Kesimpta (ofatumumab) is an anti-CD20 antibody approved for the treatment of multiple sclerosis (MS).
The Danish biotechnology company Genmab first developed the treatment and licensed it to GlaxoSmithKline. Novartis acquired the rights to the medication in 2015.
Kesimpta is used as a treatment for MS and has been shown to reduce relapse rates and the risk of disability progression for people with MS.
MS is an autoimmune disease in which the body’s immune system mistakenly attacks and damages the myelin sheath, the fatty layer that insulates nerve fibers. Many types of immune cells are believed to contribute to this immune attack, including B-cells, the cells responsible for making antibodies.
Kesimpta is an antibody that targets the CD20 protein, which is found on the surface of most B-cells. By binding to CD20, Kesimpta can ultimately kill these inflammation-driving B-cells, which is thought to prevent further nerve cell damage and slow disease progression.
The U.S. Food and Drug Administration approved Kesimpta in 2020 for the treatment of adults with relapsing forms of MS, including clinically isolated syndrome (CIS), relapsing-remitting MS (RRMS), and active secondary progressive MS (SPMS).
The European Commission approved Kesimpta the following year to treat relapsing MS in adults with active disease. Kesimpta also is approved in Canada, Australia, Japan, and Switzerland, among other countries.
People with active hepatitis B virus (HBV) infection should not take Kesimpta. Patients should be screened for HBV before starting on the medication.
Kesimpta is given via a subcutaneous, or under-the-skin, injection at a dosage of 20 mg.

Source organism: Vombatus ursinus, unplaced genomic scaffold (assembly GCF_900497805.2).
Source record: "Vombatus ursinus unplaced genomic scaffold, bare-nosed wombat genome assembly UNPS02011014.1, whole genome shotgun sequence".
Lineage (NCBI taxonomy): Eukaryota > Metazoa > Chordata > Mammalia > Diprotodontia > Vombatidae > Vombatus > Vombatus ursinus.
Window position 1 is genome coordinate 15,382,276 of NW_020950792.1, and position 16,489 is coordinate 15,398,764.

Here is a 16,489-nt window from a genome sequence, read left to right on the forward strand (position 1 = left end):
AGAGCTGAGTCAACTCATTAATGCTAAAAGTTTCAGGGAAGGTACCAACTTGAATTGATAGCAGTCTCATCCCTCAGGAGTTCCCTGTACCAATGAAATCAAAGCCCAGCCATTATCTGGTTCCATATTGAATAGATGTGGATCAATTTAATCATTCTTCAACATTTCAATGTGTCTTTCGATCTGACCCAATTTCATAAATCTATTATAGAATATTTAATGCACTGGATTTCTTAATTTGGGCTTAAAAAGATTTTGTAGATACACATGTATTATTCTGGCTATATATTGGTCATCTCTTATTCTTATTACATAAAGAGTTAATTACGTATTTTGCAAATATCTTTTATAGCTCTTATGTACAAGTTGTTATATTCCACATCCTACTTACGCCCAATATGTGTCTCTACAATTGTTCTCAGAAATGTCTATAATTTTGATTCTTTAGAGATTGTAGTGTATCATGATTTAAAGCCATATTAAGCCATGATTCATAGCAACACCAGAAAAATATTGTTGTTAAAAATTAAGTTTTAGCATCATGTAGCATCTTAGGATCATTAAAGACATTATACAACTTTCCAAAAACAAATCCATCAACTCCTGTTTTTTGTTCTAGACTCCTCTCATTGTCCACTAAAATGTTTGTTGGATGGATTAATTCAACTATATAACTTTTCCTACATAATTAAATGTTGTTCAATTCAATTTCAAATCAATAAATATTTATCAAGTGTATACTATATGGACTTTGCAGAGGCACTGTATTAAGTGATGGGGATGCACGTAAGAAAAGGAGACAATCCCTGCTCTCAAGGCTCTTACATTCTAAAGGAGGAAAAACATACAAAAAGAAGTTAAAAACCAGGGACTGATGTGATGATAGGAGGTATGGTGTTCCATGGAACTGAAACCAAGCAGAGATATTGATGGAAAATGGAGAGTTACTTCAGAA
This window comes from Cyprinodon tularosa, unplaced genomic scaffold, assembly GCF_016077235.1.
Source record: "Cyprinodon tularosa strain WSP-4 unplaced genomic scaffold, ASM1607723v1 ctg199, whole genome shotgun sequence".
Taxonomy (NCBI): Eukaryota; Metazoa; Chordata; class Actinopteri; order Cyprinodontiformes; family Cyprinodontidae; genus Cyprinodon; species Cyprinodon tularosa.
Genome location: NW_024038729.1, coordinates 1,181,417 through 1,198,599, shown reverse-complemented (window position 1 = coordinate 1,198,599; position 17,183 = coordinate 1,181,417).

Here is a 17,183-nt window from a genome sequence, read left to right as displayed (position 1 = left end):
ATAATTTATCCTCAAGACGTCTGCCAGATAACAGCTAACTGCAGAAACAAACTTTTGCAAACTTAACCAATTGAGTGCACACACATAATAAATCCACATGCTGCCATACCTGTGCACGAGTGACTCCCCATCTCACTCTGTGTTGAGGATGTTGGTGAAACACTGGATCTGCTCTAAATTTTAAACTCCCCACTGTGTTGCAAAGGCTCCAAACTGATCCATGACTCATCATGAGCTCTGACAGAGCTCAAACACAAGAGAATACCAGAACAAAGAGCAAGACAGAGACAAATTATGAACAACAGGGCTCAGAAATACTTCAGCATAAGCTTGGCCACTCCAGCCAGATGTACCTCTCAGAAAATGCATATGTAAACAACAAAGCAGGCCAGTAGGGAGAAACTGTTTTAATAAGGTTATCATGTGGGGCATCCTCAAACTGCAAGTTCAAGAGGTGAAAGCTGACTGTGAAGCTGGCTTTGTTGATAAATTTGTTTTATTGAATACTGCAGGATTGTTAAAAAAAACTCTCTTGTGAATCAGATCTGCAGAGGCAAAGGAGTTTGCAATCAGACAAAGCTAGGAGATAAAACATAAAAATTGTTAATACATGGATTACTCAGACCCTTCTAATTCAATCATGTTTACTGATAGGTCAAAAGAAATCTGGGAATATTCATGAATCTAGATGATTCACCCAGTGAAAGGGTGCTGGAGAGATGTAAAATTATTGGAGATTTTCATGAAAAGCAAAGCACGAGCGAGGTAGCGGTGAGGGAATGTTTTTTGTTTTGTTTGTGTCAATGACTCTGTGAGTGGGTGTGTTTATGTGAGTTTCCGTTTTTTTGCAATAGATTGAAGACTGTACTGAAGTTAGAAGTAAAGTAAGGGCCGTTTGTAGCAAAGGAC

It is available in:
The first three doses are administered one week apart, and subsequent doses are given monthly.
In the U.S., Canada, U.K., EU, and many other countries where Kesimpta is approved for MS, the medication is authorized for at-home administration, though the first injection should be performed under the guidance of a healthcare professional.
Kesimpta should be administered in the abdomen, thigh, or outer upper arm. About 15 to 30 minutes before administration, Kesimpta’s pen or syringe should be taken from the refrigerator and allowed to reach room temperature. Kesimpta’s pens/syringes are designed for one-time use only.
The most common side effects associated with Kesimpta are:
Injection site reactions should be managed based on their type and severity.
Kesimpta can decrease levels of infection-fighting antibodies, and this may increase the risk of infection. Antibody levels should be measured before starting on Kesimpta, and treatment should be delayed in individuals who have an active infection, until it is resolved. If patients experience recurring infections or develop a serious opportunistic infection, the medication may be discontinued.
People on Kesimpta should also not receive vaccines that contain live or live-attenuated viruses.
A rare, serious viral infection of the brain called progressive multifocal leukoencephalopathy (PML) may occur with Kesimpta treatment.
PML is caused by infection with the JC virus, also called polyomavirus 2. This common virus is harmless except in people with weakened immune systems, where it can lead to inflammation and progressive damage to white matter, the part of the brain with myelinated nerve fibers.
According to animal data, Kesimpta may cause harm to a developing fetus. Therefore, patients with the capacity to become pregnant are advised to use contraception while on Kesimpta and for six months after stopping the therapy. Patients who are breastfeeding or plan to breastfeed should inform their healthcare provider, as it is not clear if Kesimpta can pass into breast milk.
Preclinical studies in animal models produced promising results that helped the developers proceed to Phase 1 clinical trials, in which the safety of Kesimpta was tested among healthy volunteers. With positive safety and toxicity findings from these trials, the therapy was moved forward to Phase 2 and 3 trials.
A pilot Phase 2 trial (NCT00640328) that enrolled 38 RRMS patients tested different doses of Kesimpta, or a placebo, for 24 weeks (about six months), after which participants switched to the opposite treatment for another six months. The therapy was given through intravenous (into-the-vein) infusions every two weeks.
Trial results showed a significant reduction in the number of brain lesions — areas of damage visible on MRI scans.